Dr. Jan Kippax attends a hearing before the Maine Board of Dental Examiners in Augusta at the end of September.
AUGUSTA — For Dr. Jan Kippax, it all comes down to five cases.
Though the oral surgeon has treated about 97,000 patients during his more than a quarter-century in Lewiston, the Maine Board of Dental Practice is examining the care he provided in 2015 and 2016 for only a handful of them.
By studying their experiences in detail, James Bowie, the assistant attorney general arguing the state’s case in an ongoing hearing, said the five board members who will determine Kippax’s professional fate “may see a pattern emerge.”
Each of the five patients whose complaints were included in the trimmed-down list of charges painted Kippax as a cold, cruel dentist who ignored their blood and pain and resisted pleas for relief.
Bowie urged the panel serving as a sort of jury not to let themselves fall prey to “many attempts to discredit these witnesses” who suffered “unconscionable consequences” from a dentist who failed to follow their wishes, lacked empathy and didn’t give them the respect that everyone deserves.
During the first two days of the hearing last weekend, each of the five witnesses detailed what happened to them. Testimony from experts and others is slated to follow in November, but it’s not clear when the hearing will wrap up.
The board has the power to censure or fine Kippax or pull his license to practice. Last winter, it agreed to suspend him temporarily pending the outcome of the hearing but didn’t move ahead on the proceedings until long after the 30-day suspension expired.
James Belleau, an Auburn attorney representing the dentist, called the panel’s decision to yank Kippax’s license last winter unconstitutional and complained about the case going into hibernation for two months while a cloud continues to hang over him.
He also said, though, that the first two days of the hearing show “how poor the state’s case against Dr. Kippax is.”
That stands in marked contrast to Bowie’s assertion that after listening to the five witnesses, the board will be able to find that Kippax “repeatedly violated the law” through incompetence and a lack of professionalism.
Belleau said the evidence shows that each of the five patients highlighted by the state signed written consent forms before treatment that included a dozen separate items initialed by each.
He said that each agreed on the forms to Kippax’s diagnoses, the anesthesia provided, possible alternatives and more.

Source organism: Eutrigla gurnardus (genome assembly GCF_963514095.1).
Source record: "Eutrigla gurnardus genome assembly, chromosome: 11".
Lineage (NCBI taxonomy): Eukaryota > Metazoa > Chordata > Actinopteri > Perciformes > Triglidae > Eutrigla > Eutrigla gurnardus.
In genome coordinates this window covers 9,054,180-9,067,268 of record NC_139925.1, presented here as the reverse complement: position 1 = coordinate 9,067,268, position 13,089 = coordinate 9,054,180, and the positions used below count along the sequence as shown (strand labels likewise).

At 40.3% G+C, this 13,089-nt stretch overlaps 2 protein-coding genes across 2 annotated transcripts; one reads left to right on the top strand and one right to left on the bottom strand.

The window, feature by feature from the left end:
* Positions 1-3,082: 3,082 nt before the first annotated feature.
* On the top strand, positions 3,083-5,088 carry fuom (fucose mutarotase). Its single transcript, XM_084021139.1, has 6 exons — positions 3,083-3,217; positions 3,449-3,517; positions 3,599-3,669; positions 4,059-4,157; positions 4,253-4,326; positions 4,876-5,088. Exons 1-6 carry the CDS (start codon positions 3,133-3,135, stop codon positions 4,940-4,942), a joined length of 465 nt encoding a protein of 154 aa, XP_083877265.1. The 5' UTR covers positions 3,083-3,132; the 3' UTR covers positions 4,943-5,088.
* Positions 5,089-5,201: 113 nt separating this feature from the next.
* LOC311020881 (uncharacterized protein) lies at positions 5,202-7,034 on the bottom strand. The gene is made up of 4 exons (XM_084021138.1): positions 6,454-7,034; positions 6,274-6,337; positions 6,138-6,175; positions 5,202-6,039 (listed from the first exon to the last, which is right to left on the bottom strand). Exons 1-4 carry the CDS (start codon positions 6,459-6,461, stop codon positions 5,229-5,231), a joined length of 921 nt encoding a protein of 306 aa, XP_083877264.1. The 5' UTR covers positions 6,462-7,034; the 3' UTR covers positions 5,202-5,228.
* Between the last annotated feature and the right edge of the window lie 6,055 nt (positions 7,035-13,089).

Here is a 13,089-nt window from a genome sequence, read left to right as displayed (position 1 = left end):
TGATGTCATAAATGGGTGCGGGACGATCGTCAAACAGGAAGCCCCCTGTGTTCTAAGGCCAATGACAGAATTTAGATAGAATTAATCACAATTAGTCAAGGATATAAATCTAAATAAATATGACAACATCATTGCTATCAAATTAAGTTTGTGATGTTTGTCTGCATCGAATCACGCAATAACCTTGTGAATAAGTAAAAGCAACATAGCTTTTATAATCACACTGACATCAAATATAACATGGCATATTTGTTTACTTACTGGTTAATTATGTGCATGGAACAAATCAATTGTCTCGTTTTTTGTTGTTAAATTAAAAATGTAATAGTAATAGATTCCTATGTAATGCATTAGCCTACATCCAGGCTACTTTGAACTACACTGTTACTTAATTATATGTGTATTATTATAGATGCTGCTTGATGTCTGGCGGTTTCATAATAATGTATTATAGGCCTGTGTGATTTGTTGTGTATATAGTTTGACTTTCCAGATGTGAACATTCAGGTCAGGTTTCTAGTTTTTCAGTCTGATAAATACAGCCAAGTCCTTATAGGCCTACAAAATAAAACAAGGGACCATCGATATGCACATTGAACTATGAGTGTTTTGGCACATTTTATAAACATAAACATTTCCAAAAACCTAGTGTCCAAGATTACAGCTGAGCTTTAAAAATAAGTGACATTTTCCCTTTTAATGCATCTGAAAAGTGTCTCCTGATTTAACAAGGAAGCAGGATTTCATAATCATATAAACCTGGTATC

“In every case, a medical history questionnaire was filled out and signed by the patient,” the lawyer said, and each time Kippax used the information “as part of his preoperative assessment for pain and with respect to the proper anesthesia.”
Kippax “provided the treatment consented to and pulled the correct teeth,” Belleau said, with two surgical assistants at his side each time. He also provided proper post-operative care, the lawyer said.
Belleau also took a shot at those who investigated the complaints filed about Kippax.
He said “a dental hygienist” — Nancy Foster, who serves on the board but is not among those weighing the evidence — and the panel’s executive director, Penny Vaillancourt, lacked “any dental or medical training” about anesthesia, a key element in most of the complaints.
Belleau pointed out that the board “has no sitting oral surgeon,” merely four dentists, two dental hygienists, a denturist and a member of the public.
Belleau said that Vaillancourt, who declined comment, was “carrying out a single-minded mission to prosecute Dr. Kippax” by urging people to file complaints, determining the course of the investigation, handpicking Foster as the board’s investigator, influencing board decisions and communicating with two earlier hearing officers who stepped down before a hearing could be started.
He said Foster called Vaillancourt an integral part of the committee that looked into the complaints, serving as both a member of the board’s staff and of what amounts to a prosecution team. At every turn, Belleau said, she sought to have the board crack down on Kippax.
Belleau said Vaillancourt sought to have Kippax’s license suspended as long ago as April 2016, 10 months before the 30-day suspension was approved in mid-February this year.
He said she even sat in executive session with the dental board last month when it went behind closed doors to reject Kippax’s motion to dismiss the case, a situation the lawyer compared to having a police detective sitting in a jury room.